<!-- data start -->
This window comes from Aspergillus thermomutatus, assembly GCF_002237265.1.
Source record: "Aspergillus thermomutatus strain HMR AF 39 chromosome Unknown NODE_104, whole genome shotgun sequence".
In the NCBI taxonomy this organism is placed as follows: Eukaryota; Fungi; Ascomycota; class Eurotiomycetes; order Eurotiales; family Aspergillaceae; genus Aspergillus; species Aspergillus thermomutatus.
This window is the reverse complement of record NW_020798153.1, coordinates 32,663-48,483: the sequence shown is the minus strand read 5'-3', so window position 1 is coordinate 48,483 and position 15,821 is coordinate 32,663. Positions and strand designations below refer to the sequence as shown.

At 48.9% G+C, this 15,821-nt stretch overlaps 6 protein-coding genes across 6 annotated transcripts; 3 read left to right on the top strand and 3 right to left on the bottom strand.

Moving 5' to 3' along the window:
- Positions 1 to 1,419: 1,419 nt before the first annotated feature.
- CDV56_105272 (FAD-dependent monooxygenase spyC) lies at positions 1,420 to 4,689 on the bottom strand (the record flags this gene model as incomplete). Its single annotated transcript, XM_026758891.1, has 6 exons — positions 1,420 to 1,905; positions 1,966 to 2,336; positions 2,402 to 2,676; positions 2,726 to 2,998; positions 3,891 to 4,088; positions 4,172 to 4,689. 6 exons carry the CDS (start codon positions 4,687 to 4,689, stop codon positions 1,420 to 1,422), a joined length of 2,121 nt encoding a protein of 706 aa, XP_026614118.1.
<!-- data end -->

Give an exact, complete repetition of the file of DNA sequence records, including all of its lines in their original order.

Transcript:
This window comes from Aspergillus thermomutatus, assembly GCF_002237265.1.
Source record: "Aspergillus thermomutatus strain HMR AF 39 chromosome Unknown NODE_104, whole genome shotgun sequence".
In the NCBI taxonomy this organism is placed as follows: Eukaryota; Fungi; Ascomycota; class Eurotiomycetes; order Eurotiales; family Aspergillaceae; genus Aspergillus; species Aspergillus thermomutatus.
This window is the reverse complement of record NW_020798153.1, coordinates 32,663-48,483: the sequence shown is the minus strand read 5'-3', so window position 1 is coordinate 48,483 and position 15,821 is coordinate 32,663. Positions and strand designations below refer to the sequence as shown.

At 48.9% G+C, this 15,821-nt stretch overlaps 6 protein-coding genes across 6 annotated transcripts; 3 read left to right on the top strand and 3 right to left on the bottom strand.

Moving 5' to 3' along the window:
- Positions 1 to 1,419: 1,419 nt before the first annotated feature.
- CDV56_105272 (FAD-dependent monooxygenase spyC) lies at positions 1,420 to 4,689 on the bottom strand (the record flags this gene model as incomplete). Its single annotated transcript, XM_026758891.1, has 6 exons — positions 1,420 to 1,905; positions 1,966 to 2,336; positions 2,402 to 2,676; positions 2,726 to 2,998; positions 3,891 to 4,088; positions 4,172 to 4,689. 6 exons carry the CDS (start codon positions 4,687 to 4,689, stop codon positions 1,420 to 1,422), a joined length of 2,121 nt encoding a protein of 706 aa, XP_026614118.1.